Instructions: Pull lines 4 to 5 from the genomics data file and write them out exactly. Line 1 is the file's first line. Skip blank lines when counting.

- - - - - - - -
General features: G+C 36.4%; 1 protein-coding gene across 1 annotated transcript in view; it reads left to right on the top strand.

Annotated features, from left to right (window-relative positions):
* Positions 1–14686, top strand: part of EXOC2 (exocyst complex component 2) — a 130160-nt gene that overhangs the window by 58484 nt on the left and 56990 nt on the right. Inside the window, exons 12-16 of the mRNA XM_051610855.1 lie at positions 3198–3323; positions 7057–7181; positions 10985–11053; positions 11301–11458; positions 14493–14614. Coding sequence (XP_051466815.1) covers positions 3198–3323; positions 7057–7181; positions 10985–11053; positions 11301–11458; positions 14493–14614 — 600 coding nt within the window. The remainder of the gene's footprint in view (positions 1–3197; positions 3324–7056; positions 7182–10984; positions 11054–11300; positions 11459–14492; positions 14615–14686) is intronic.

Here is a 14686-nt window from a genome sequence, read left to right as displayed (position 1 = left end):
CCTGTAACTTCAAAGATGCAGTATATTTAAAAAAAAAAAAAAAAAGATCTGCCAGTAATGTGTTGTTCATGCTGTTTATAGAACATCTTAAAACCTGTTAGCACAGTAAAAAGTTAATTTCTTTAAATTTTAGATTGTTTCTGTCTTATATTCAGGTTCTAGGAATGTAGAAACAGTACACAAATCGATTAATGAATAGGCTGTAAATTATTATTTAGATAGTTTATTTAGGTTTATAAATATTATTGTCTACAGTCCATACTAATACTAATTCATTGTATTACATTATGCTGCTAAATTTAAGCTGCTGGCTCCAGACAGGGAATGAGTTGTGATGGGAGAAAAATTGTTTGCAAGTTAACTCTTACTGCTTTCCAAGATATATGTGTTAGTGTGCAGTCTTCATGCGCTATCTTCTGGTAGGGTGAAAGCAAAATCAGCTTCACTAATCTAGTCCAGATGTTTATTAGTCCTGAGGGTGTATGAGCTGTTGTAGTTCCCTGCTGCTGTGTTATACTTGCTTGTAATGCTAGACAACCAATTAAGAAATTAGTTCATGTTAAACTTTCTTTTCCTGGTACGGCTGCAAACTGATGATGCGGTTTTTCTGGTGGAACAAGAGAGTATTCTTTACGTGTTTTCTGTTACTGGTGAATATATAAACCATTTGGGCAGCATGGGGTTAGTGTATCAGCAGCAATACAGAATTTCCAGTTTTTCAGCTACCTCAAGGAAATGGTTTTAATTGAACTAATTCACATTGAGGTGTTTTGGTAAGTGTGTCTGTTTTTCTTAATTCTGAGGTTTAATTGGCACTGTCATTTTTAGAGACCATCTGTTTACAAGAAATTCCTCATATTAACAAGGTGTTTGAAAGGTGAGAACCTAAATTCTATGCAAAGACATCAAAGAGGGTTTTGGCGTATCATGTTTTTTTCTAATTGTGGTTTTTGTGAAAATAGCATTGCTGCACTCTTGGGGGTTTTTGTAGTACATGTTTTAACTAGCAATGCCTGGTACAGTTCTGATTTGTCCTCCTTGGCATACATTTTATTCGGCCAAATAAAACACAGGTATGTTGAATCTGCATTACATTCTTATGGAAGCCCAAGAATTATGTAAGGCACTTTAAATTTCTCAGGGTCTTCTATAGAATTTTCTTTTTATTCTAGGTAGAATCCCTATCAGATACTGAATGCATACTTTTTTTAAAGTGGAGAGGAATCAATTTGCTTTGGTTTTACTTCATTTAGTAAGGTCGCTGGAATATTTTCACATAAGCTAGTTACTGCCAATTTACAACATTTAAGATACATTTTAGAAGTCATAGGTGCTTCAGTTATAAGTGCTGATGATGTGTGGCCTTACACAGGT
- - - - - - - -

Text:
Here is a 14686-nt window from a genome sequence, read left to right as displayed (position 1 = left end):
CCTGTAACTTCAAAGATGCAGTATATTTAAAAAAAAAAAAAAAAAGATCTGCCAGTAATGTGTTGTTCATGCTGTTTATAGAACATCTTAAAACCTGTTAGCACAGTAAAAAGTTAATTTCTTTAAATTTTAGATTGTTTCTGTCTTATATTCAGGTTCTAGGAATGTAGAAACAGTACACAAATCGATTAATGAATAGGCTGTAAATTATTATTTAGATAGTTTATTTAGGTTTATAAATATTATTGTCTACAGTCCATACTAATACTAATTCATTGTATTACATTATGCTGCTAAATTTAAGCTGCTGGCTCCAGACAGGGAATGAGTTGTGATGGGAGAAAAATTGTTTGCAAGTTAACTCTTACTGCTTTCCAAGATATATGTGTTAGTGTGCAGTCTTCATGCGCTATCTTCTGGTAGGGTGAAAGCAAAATCAGCTTCACTAATCTAGTCCAGATGTTTATTAGTCCTGAGGGTGTATGAGCTGTTGTAGTTCCCTGCTGCTGTGTTATACTTGCTTGTAATGCTAGACAACCAATTAAGAAATTAGTTCATGTTAAACTTTCTTTTCCTGGTACGGCTGCAAACTGATGATGCGGTTTTTCTGGTGGAACAAGAGAGTATTCTTTACGTGTTTTCTGTTACTGGTGAATATATAAACCATTTGGGCAGCATGGGGTTAGTGTATCAGCAGCAATACAGAATTTCCAGTTTTTCAGCTACCTCAAGGAAATGGTTTTAATTGAACTAATTCACATTGAGGTGTTTTGGTAAGTGTGTCTGTTTTTCTTAATTCTGAGGTTTAATTGGCACTGTCATTTTTAGAGACCATCTGTTTACAAGAAATTCCTCATATTAACAAGGTGTTTGAAAGGTGAGAACCTAAATTCTATGCAAAGACATCAAAGAGGGTTTTGGCGTATCATGTTTTTTTCTAATTGTGGTTTTTGTGAAAATAGCATTGCTGCACTCTTGGGGGTTTTTGTAGTACATGTTTTAACTAGCAATGCCTGGTACAGTTCTGATTTGTCCTCCTTGGCATACATTTTATTCGGCCAAATAAAACACAGGTATGTTGAATCTGCATTACATTCTTATGGAAGCCCAAGAATTATGTAAGGCACTTTAAATTTCTCAGGGTCTTCTATAGAATTTTCTTTTTATTCTAGGTAGAATCCCTATCAGATACTGAATGCATACTTTTTTTAAAGTGGAGAGGAATCAATTTGCTTTGGTTTTACTTCATTTAGTAAGGTCGCTGGAATATTTTCACATAAGCTAGTTACTGCCAATTTACAACATTTAAGATACATTTTAGAAGTCATAGGTGCTTCAGTTATAAGTGCTGATGATGTGTGGCCTTACACAGGT